Here’s a delicious recipe to help you use celeriac (celery root) and Jerusalem artichokes (also called sunchokes).
Those most interested in what sunchokes can do for them will be: The health conscious, diabetics, dieters, people with gastrointestinal problems, and those wishing to maintain a strong colony of good bacteria in their gut so that they can produce their own vitamin K2 and benefit from greater health. The health benefits come from the sunchoke’s inulin fiber content, making them lower on the glycemic index. It also creates a prebiotic food for good gut bacteria (probiotics) to stay alive. To learn more, read this article:
Taste and Texture
According to one gardening blogger:
The flesh of the sunchoke is crisp like a water chestnut. After a light frost, they take on a somewhat nutty flavor. For my part, they taste best raw after a frost. As a potato substitute, I think they fail miserably. I don’t believe there is any way that sunchoke/spinach dish could have been creamy – there is no creaminess in these roots. Crunchy, yes, creamy, no. Stir fry – yes. Boiled and mashed – not so great.
4 TO 6 SERVINGS
- 2 medium celery roots (celeriac; 1 3/4 pounds total), trimmed, peeled, cut into 1-inch cubes (about 8 cups)
- 1 pound russet potatoes, peeled, cut into 3/4-inch cubes (about 3 cups)
- 2 cups low-salt chicken broth
- 2 cups whole milk
- 3 garlic cloves, peeled
- 3 fresh thyme sprigs
- 1 fresh bay leaf
- 4 tablespoons (1/2 stick) unsalted butter, divided
- 8 ounces Jerusalem artichokes (also called sunchokes), scrubbed
- 1/2 tablespoon extra-virgin olive oil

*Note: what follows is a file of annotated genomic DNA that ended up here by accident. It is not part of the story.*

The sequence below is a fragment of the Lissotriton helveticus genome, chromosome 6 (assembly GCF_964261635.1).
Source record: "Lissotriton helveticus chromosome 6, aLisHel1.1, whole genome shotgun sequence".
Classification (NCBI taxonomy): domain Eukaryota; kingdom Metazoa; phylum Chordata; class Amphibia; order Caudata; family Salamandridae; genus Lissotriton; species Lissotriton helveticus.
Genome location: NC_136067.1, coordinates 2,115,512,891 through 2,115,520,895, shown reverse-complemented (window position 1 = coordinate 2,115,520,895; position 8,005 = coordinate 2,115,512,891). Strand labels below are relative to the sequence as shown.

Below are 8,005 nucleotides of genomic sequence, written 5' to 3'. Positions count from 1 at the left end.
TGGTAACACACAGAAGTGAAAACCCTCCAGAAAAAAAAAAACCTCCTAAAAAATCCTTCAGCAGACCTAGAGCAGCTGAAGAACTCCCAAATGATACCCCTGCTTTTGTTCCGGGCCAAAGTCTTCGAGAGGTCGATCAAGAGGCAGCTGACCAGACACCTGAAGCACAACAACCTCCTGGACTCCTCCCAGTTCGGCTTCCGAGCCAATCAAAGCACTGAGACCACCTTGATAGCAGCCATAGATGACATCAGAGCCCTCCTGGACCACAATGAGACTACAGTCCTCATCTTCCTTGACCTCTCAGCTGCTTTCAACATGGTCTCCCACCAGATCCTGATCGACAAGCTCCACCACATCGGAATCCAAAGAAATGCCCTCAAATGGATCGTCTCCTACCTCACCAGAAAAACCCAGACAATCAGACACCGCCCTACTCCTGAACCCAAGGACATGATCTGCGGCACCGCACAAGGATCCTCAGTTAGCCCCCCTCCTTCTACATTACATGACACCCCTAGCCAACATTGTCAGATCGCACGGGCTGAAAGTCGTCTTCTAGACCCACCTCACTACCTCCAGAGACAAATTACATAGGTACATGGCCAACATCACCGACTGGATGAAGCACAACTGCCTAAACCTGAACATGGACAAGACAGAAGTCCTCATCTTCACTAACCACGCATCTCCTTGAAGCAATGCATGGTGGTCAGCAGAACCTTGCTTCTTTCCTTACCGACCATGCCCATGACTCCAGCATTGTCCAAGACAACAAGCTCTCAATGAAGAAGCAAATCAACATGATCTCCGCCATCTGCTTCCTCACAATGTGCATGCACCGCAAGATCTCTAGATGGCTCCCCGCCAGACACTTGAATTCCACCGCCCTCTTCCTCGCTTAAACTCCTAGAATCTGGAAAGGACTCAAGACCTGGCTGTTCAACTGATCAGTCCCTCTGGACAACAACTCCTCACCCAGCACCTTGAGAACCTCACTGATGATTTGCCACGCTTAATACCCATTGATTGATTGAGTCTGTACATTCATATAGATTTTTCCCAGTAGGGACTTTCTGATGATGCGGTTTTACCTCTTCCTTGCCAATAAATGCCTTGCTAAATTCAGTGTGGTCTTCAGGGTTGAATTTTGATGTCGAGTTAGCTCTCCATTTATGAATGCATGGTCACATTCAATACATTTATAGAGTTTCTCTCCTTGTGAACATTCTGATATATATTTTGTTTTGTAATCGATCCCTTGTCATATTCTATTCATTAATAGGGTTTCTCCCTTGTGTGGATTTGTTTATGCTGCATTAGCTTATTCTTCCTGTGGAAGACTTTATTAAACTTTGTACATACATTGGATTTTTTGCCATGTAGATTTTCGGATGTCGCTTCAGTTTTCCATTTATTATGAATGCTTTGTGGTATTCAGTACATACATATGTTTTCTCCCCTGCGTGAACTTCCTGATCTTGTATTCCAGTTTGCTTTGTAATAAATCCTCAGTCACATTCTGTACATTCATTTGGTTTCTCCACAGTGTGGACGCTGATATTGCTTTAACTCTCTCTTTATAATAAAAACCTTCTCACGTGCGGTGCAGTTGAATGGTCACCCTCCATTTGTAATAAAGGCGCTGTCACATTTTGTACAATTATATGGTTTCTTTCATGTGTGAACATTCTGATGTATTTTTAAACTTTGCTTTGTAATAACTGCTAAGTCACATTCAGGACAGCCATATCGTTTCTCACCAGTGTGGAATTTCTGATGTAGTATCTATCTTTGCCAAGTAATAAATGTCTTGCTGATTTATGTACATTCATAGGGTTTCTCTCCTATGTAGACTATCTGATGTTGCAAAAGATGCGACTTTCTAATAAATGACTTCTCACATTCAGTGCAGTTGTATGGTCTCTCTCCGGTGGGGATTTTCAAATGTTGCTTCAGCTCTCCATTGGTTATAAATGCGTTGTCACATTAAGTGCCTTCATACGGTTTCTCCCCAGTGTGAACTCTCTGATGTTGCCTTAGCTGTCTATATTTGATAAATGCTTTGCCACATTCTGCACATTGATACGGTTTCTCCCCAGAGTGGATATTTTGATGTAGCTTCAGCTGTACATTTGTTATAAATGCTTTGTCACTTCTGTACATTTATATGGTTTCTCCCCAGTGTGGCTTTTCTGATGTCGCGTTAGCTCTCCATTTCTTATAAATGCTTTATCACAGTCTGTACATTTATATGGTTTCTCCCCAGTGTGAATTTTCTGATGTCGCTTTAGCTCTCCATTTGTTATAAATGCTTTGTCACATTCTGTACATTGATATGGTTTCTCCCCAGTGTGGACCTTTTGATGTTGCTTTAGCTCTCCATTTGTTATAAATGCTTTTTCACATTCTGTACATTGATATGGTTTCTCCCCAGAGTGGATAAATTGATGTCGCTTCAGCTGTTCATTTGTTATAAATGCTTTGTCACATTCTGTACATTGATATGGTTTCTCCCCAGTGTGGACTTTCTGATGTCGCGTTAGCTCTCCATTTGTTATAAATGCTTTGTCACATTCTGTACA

- 1 teaspoon chopped fresh thyme (for garnish)
Combine first 7 ingredients in heavy large pot. Add enough water to cover. Sprinkle with salt. Bring to boil, reduce heat to medium, and simmer with lid slightly ajar until vegetables are tender, 15 to 20 minutes. Drain; return to pot. Discard thyme sprigs and bay leaf. Stir over medium heat to dry vegetables. Using potato masher, mash vegetables until coarsely pureed. Mash in 3 1/2 tablespoons butter. Season with salt and pepper. DO AHEAD Can be made 1 day ahead. Transfer to microwave-safe bowl; cover and chill. Rewarm in microwave before serving.
Preheat oven to 425°F. Cut Jerusalem artichokes into 1/2-inch cubes. Place in medium bowl; add oil, sprinkle with salt and pepper, and toss to coat. Dot with remaining 1/2 tablespoon butter. Transfer to rimmed baking sheet; roast until tender and golden brown, turning occasionally, about 25 minutes.
Place celery root and potato puree in serving bowl. Sprinkle Jerusalem artichokes and chopped thyme over and serve.
Recipe by Molly Stevens
Photograph by Nigel Cox
One serving contains: Calories (kcal) 259.3 %Calories from Fat 40.9 Fat (g) 11.8 Saturated Fat (g) 6.6 Cholesterol (mg) 29.8 Carbohydrates (g) 32.2 Dietary Fiber (g) 5.3 Total Sugars (g) 7.0 Net Carbs (g) 26.9 Protein (g) 8.2 Sodium (mg) 233.4
Copyright by Over 50 Diabetic Frutarian on November 18, 2016.
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1) Stevens, M. (2010 October). “Celery Root And Potato Puree With Roasted Jerusalem Artichoke ‘Croutons.'” Bon Appetitte. [Website]. Retrieved from http://www.bonappetit.com/recipe/celery-root-and-potato-puree-with-roasted-jerusalem-artichoke-croutons